Senators Say Library Is Hindering Inspectors
Sens. Chuck Grassley (R-Iowa) and Tom Coburn (R-Okla.) have sent a letter to Librarian of Congress James Billington disapproving of the Library’s interference with the work of its inspector general.
Among the issues they raised, Finance ranking member Grassley and Homeland Security and Governmental Affairs Subcommittee on Investigations ranking member Coburn said they were troubled that the agency’s general counsel instructs employees that they must report theft of Library property to the Capitol Police. However, reporting theft to the Library’s own inspector general is optional. ‘When will the agency regulation be changed?’ the Senators asked.
The letter comes after they solicited feedback in April from Library Inspector General Karl Schornagel and inspectors general from dozens of government agencies about whether they are able to carry out investigations unimpeded. Schornagel was one of 13 inspectors general to report back with problems.
In his June 15 response, Schornagel said the general counsel established ‘exceedingly narrow interpretations of our authority to conduct investigations,’ including not requiring employees to report thefts to him.
In an interview, Schornagel said he knows of no thefts from the Library since the 1990s, although there have been several attempted thefts, some even by Library employees, of which the Capitol Police is regularly notified.
Capitol Police spokeswoman Sgt. Kimberly Schneider said she has not seen the Senators’ letter. However, the department has established a ‘liaison relationship’ with the Library inspector general ‘regarding matters of mutual concern,’ she said.
But Schornagel said the relationship leaves the inspector general’s office wanting.
‘We’re not getting that information on a consistent basis from the police,’ he said. ‘Sometimes they’re late and I’m not sure all of the reports are shared.’
The correspondence resuscitates a long-standing jurisdictional overlap that still has not been resolved since the Library’s police force merged with the Capitol’s in 2008.
The inspector general’s office traditionally has been in charge of investigating the thefts. When the Capitol Police took the Library into its area of coverage, it began to share that responsibility, too.
‘We are actually in some ways in a better position to do those investigations because my agents are deputized U.S. marshals,’ Schornagel said, meaning they can operate across state lines while Capitol Police have no authority off Capitol Hill.
But since the inspector general was not included in merger talks between the two agencies, the overlap was not pre-emptively dealt with ‘ another issue with which the Senators took exception.
The inspector general’s office ‘has been forced to attempt to iron out jurisdictional and operational concerns between themselves and the [Capitol Police] unnecessarily,’ the Senators’ letter reads.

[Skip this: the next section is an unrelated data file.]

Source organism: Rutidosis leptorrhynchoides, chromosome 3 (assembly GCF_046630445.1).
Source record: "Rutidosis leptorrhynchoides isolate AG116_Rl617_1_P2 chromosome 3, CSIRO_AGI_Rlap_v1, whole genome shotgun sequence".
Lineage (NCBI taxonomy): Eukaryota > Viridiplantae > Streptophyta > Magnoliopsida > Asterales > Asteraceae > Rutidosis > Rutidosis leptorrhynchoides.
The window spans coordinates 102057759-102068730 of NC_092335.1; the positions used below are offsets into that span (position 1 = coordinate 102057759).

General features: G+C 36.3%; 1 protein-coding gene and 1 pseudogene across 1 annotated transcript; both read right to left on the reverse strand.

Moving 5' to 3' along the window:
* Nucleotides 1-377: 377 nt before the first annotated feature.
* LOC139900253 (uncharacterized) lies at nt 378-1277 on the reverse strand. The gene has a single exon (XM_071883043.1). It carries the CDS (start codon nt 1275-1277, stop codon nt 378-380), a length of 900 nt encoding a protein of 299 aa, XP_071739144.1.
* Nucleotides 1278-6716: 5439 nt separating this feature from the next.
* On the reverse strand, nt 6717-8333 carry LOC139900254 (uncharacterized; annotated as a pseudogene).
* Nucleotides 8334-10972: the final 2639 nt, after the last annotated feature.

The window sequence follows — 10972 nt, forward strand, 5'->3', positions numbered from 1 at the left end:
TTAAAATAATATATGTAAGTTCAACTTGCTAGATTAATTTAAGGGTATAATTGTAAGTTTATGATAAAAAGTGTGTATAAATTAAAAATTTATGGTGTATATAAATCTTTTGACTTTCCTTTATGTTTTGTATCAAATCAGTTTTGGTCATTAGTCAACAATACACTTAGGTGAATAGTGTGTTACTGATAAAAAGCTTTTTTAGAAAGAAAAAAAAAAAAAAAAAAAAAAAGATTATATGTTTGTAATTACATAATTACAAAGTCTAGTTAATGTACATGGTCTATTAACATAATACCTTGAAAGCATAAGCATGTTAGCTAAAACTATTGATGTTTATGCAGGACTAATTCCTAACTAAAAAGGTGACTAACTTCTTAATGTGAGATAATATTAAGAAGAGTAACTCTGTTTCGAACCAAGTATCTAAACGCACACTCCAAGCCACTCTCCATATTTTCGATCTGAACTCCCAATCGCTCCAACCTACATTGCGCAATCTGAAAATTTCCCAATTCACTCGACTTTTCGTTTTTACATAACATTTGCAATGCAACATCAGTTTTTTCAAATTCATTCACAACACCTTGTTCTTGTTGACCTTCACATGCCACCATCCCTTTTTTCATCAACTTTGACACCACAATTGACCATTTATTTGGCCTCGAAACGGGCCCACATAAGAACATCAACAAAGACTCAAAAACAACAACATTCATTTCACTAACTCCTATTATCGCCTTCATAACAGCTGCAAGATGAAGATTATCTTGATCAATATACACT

Library spokesman Matt Raymond says the agency does not comment on correspondence with Members. But a Grassley aide said the Senators will evaluate Billington’s response and act accordingly.
‘We certainly have every right to talk to our colleagues on the committees of jurisdiction if we feel we don’t have an adequate answers,’ he said.
But they’ll get no sympathy from the House Administration Committee, which oversees the Capitol Police ‘ at least not on the jurisdictional overlap.
‘We’re perplexed by the [inspector general’s] concerns on this issue,’ committee spokesman Kyle Anderson said. The Capitol Police ‘is the relevant law enforcement agency for the Library of Congress. The committee is confident in the [department’s] ability to appropriately and effectively exercise its investigative and enforcement responsibilities.’
Spokesmen for the House and Senate Appropriations subcommittees on the legislative branch, which oversee Capitol Police and Library budgets, did not return requests for comment.
This is the second time Grassley has injected himself into the dealings of the Library’s inspector general. Known as a proponent of whistle-blowers and inspectors general rights, Grassley sent a letter in June 2009 to Billington listing several instances where he thought Library officials were out of line, including e-mails and memos in which they questioned the language and harshness of certain IG reports.
At the time, Grassley didn’t directly mention the one issue at the forefront of the controversy: a provision in the fiscal 2009 omnibus spending bill that stripped the inspector general’s office of its ability to purchase, maintain and carry firearms.
Though the privilege has since been returned, the Senators in their October letter also asked that Billington send then the general counsel’s November 2008 legal opinion on the matter, which ‘reportedly contained inaccuracies.’